This review contains spoilers.
2.8 Two Boats And A Lifeguard
Towards the beginning of this episode, Two Boats And A Lifeguard, Nucky Thompson is asked by an elevator attendant if he saw the Dempsey/Carpentier fight. Following a pause while he recovers from his confusion, Nucky, dreaming the entire encounter, points out that the fight hasn’t happened yet.
No, it hasn’t. But it is on its way.
In this, the eighth of twelve episodes, we find ourselves moving into the season’s climactic sequences and major battles are definitely brewing. The lines have been drawn, old alliances severed and new partnerships formed. The strongest break has been generational, between Jimmy and Nucky, Al and Torrio and Rothstein and Lucky and Meyer. The problem with the rising generation was a simple one, they were too stupid. Most of them still are. Johnny Torrio’s joke about Romulus and Remus flies straight over Al’s head, while Lucky and Meyer fail to understand Rothstein’s double meaning of horse manure.
Only Jimmy has demonstrated the capacity for strategic thinking necessary to take over. Up to now, I would have said that the game was his, but on the evidence of this episode, it would be foolish to bet against Nucky. Arnold Rothstein certainly wouldn’t. During a necessarily clandestine meeting between the elder trio, Rothstein outlines his philosophy. Sometimes he bets, other times he’s prepared to wait. Months if necessary. The short version, if you have no play, you cannot play. There are some rounds that the best player has to sit out.
Sitting things out would be the preferred option for both Margaret and Angela. They are getting increasingly fretful for their men, and the trouble that they are intent on bringing upon themselves. For Angela, her fears and alienation prompt her to seek the female companionship she has enjoyed during Jimmy’s previous absences from her. She meets a free-spirited San Franciscan novelist, Louise, who appears very quickly to understand her better than her husband and father of her son. It is a way out for the frightened Angela, and a hint that Jimmy’s delicate domestic situation may yet crumble beneath him.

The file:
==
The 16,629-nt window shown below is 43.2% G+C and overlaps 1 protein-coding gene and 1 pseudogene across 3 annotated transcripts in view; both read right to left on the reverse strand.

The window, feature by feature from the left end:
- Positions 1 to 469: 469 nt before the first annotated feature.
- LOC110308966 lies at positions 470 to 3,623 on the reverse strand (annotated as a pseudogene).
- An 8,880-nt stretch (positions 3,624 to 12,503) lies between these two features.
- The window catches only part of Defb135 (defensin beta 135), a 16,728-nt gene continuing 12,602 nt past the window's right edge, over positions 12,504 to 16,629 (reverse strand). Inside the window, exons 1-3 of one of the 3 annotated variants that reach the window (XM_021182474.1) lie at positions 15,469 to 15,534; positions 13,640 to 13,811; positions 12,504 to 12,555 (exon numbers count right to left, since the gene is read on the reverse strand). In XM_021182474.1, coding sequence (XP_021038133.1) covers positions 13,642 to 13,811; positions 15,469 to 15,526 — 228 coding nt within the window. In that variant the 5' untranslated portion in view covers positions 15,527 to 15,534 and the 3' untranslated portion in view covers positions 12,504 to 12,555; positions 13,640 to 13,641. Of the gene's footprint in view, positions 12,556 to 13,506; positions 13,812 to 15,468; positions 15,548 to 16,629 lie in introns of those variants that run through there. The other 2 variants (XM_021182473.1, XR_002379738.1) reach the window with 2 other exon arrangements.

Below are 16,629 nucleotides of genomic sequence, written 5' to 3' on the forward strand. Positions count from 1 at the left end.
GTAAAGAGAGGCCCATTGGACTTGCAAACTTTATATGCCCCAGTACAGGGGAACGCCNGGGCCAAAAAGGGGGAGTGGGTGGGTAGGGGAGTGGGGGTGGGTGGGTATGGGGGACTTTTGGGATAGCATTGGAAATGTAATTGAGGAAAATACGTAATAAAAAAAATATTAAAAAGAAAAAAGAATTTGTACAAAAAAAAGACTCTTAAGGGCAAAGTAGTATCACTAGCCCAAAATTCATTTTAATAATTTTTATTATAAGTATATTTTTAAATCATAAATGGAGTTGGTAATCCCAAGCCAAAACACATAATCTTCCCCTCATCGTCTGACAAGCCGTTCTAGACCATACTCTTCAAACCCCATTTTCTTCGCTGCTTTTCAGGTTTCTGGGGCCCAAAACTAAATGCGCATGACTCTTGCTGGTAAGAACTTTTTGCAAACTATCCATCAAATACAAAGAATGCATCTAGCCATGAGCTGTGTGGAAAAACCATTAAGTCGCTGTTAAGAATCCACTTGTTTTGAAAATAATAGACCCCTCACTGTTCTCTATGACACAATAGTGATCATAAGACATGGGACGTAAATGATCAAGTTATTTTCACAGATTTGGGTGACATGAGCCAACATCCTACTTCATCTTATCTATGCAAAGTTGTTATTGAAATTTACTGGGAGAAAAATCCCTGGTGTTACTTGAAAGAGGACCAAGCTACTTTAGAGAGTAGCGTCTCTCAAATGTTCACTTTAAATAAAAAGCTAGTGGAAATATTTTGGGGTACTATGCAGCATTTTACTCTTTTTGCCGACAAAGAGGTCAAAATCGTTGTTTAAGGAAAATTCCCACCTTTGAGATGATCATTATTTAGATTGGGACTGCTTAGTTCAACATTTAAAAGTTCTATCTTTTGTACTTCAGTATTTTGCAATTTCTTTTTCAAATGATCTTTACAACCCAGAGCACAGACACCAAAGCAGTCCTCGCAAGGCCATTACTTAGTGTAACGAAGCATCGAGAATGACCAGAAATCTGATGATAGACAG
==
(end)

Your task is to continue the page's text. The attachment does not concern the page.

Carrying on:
At least Nucky tries to allay Margaret’s fears, even if she doesn’t quite believe him. The episode’s title comes from a joke, actually more of a parable, that Nucky tells Margaret in his effort to soothe her. The import of the tale is that it is important to recognise aid or to heed warnings. The lesson comes from Nucky, but he’s the one most in need of it.
His meeting with Esther Randolph passes predictably badly. Randolph’s disarming cleverness doesn’t quite work with the even cleverer Nucky, but he is still somewhat out of sorts. She introduces him to Agent Clifford Lathrop, the man who saved him from his assassin. Nucky, as Randolph reminds him, has forgotten his customary good manners and had failed to thank his saviour. When he later corrects his oversight, sending the surprised agent a basket of fruit, we get the first glimpse that the old Nucky is back.
He’s certainly playing some games. He resigns his role as Treasurer and makes overtures to suggest that this retirement will be permanent and comprehensive. Jimmy falls for it hook, line and sinker. While the young man celebrates his victory, Nucky rounds up support from Chalky and Owen Sleater’s Irish connections.
Jimmy has possibly become too arrogant to notice any such manoeuvres. He is in no mood to pay heed to the lessons of his elders. Manny Horvitz, who seemed set to become another father figure to Jimmy delivers a bizarre anecdote concerning the butchery of a deer. It has shades of an earlier lesson his father tried to give him, which was given in the same room. Jimmy knows that has heard it before. He ‘already ate venison’.
When he tosses Mickey Doyle over a balcony, the victim is more expected than the perpetrator. Doyle, an irritating creepy little man with a hideous nasal laugh has been asking for it since the very first episode. Jimmy on the other hand has spent the time maturing in both manner and intelligence. His success has seen him abandon these advances. ‘Crowned’ Prince James by kingmaker Leander Whitlock, young Darmody has already forgotten the lessons that Nucky has been busy re-learning. The pupil clearly has yet to outstrip the master, but it’s going to be one hell of a scrap.
Read our review of the last episode, here.